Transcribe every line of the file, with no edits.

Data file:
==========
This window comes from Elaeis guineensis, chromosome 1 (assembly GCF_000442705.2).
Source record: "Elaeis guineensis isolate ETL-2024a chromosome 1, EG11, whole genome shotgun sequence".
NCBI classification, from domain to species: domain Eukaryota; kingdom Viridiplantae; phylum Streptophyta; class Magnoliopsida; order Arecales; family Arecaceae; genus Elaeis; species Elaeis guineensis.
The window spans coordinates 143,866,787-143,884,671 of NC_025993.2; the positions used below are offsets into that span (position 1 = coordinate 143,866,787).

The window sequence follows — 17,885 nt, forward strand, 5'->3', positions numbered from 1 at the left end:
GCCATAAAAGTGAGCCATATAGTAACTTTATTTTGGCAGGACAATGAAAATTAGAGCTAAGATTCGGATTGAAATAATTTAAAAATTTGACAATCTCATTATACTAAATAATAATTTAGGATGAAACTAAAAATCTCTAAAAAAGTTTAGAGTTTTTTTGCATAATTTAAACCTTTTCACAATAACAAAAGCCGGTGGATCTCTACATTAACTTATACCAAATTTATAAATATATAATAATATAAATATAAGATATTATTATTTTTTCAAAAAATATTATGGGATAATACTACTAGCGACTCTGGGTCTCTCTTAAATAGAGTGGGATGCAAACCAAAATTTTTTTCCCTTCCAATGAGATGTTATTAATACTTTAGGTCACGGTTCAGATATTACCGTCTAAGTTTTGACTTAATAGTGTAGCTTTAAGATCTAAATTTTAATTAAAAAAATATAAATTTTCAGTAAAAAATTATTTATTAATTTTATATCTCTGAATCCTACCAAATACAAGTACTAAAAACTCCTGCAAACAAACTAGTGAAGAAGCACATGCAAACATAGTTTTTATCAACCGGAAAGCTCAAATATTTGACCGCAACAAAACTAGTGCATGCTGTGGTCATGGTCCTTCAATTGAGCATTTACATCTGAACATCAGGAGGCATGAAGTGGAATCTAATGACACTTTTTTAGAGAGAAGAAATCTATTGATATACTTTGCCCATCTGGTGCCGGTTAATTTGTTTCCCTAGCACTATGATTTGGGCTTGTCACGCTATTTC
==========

This window comes from Elaeis guineensis, chromosome 1 (assembly GCF_000442705.2).
Source record: "Elaeis guineensis isolate ETL-2024a chromosome 1, EG11, whole genome shotgun sequence".
NCBI classification, from domain to species: domain Eukaryota; kingdom Viridiplantae; phylum Streptophyta; class Magnoliopsida; order Arecales; family Arecaceae; genus Elaeis; species Elaeis guineensis.
The window spans coordinates 143,866,787-143,884,671 of NC_025993.2; the positions used below are offsets into that span (position 1 = coordinate 143,866,787).

The window sequence follows — 17,885 nt, forward strand, 5'->3', positions numbered from 1 at the left end:
GCCATAAAAGTGAGCCATATAGTAACTTTATTTTGGCAGGACAATGAAAATTAGAGCTAAGATTCGGATTGAAATAATTTAAAAATTTGACAATCTCATTATACTAAATAATAATTTAGGATGAAACTAAAAATCTCTAAAAAAGTTTAGAGTTTTTTTGCATAATTTAAACCTTTTCACAATAACAAAAGCCGGTGGATCTCTACATTAACTTATACCAAATTTATAAATATATAATAATATAAATATAAGATATTATTATTTTTTCAAAAAATATTATGGGATAATACTACTAGCGACTCTGGGTCTCTCTTAAATAGAGTGGGATGCAAACCAAAATTTTTTTCCCTTCCAATGAGATGTTATTAATACTTTAGGTCACGGTTCAGATATTACCGTCTAAGTTTTGACTTAATAGTGTAGCTTTAAGATCTAAATTTTAATTAAAAAAATATAAATTTTCAGTAAAAAATTATTTATTAATTTTATATCTCTGAATCCTACCAAATACAAGTACTAAAAACTCCTGCAAACAAACTAGTGAAGAAGCACATGCAAACATAGTTTTTATCAACCGGAAAGCTCAAATATTTGACCGCAACAAAACTAGTGCATGCTGTGGTCATGGTCCTTCAATTGAGCATTTACATCTGAACATCAGGAGGCATGAAGTGGAATCTAATGACACTTTTTTAGAGAGAAGAAATCTATTGATATACTTTGCCCATCTGGTGCCGGTTAATTTGTTTCCCTAGCACTATGATTTGGGCTTGTCACGCTATTTC